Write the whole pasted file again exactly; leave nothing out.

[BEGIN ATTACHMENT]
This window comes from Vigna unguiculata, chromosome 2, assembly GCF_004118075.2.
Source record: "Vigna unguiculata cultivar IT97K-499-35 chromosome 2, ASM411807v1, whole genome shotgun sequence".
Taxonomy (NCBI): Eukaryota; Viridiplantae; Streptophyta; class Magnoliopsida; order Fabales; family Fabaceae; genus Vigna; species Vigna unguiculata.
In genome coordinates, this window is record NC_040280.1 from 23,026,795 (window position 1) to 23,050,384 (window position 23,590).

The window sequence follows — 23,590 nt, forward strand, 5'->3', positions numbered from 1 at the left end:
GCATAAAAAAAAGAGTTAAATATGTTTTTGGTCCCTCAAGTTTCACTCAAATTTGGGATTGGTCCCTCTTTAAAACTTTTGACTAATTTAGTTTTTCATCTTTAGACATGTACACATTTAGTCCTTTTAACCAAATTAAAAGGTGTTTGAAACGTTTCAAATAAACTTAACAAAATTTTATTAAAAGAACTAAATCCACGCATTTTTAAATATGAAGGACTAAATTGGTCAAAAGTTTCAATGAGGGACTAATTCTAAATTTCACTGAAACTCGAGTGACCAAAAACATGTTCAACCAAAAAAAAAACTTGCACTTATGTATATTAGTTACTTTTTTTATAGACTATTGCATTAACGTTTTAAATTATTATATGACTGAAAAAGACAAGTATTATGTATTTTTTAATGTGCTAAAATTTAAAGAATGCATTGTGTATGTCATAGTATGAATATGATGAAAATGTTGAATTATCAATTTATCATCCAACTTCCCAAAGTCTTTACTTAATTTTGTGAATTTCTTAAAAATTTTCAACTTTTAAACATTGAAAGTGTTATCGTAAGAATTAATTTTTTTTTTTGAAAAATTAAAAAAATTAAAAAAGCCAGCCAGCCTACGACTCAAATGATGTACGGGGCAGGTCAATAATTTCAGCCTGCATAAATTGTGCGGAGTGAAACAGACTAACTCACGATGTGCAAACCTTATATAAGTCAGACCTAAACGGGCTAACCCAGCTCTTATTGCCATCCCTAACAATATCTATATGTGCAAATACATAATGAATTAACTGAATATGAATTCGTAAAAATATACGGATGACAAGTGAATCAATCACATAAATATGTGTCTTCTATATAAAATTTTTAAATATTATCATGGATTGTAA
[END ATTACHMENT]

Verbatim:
This window comes from Vigna unguiculata, chromosome 2, assembly GCF_004118075.2.
Source record: "Vigna unguiculata cultivar IT97K-499-35 chromosome 2, ASM411807v1, whole genome shotgun sequence".
Taxonomy (NCBI): Eukaryota; Viridiplantae; Streptophyta; class Magnoliopsida; order Fabales; family Fabaceae; genus Vigna; species Vigna unguiculata.
In genome coordinates, this window is record NC_040280.1 from 23,026,795 (window position 1) to 23,050,384 (window position 23,590).

The window sequence follows — 23,590 nt, forward strand, 5'->3', positions numbered from 1 at the left end:
GCATAAAAAAAAGAGTTAAATATGTTTTTGGTCCCTCAAGTTTCACTCAAATTTGGGATTGGTCCCTCTTTAAAACTTTTGACTAATTTAGTTTTTCATCTTTAGACATGTACACATTTAGTCCTTTTAACCAAATTAAAAGGTGTTTGAAACGTTTCAAATAAACTTAACAAAATTTTATTAAAAGAACTAAATCCACGCATTTTTAAATATGAAGGACTAAATTGGTCAAAAGTTTCAATGAGGGACTAATTCTAAATTTCACTGAAACTCGAGTGACCAAAAACATGTTCAACCAAAAAAAAAACTTGCACTTATGTATATTAGTTACTTTTTTTATAGACTATTGCATTAACGTTTTAAATTATTATATGACTGAAAAAGACAAGTATTATGTATTTTTTAATGTGCTAAAATTTAAAGAATGCATTGTGTATGTCATAGTATGAATATGATGAAAATGTTGAATTATCAATTTATCATCCAACTTCCCAAAGTCTTTACTTAATTTTGTGAATTTCTTAAAAATTTTCAACTTTTAAACATTGAAAGTGTTATCGTAAGAATTAATTTTTTTTTTTGAAAAATTAAAAAAATTAAAAAAGCCAGCCAGCCTACGACTCAAATGATGTACGGGGCAGGTCAATAATTTCAGCCTGCATAAATTGTGCGGAGTGAAACAGACTAACTCACGATGTGCAAACCTTATATAAGTCAGACCTAAACGGGCTAACCCAGCTCTTATTGCCATCCCTAACAATATCTATATGTGCAAATACATAATGAATTAACTGAATATGAATTCGTAAAAATATACGGATGACAAGTGAATCAATCACATAAATATGTGTCTTCTATATAAAATTTTTAAATATTATCATGGATTGTAA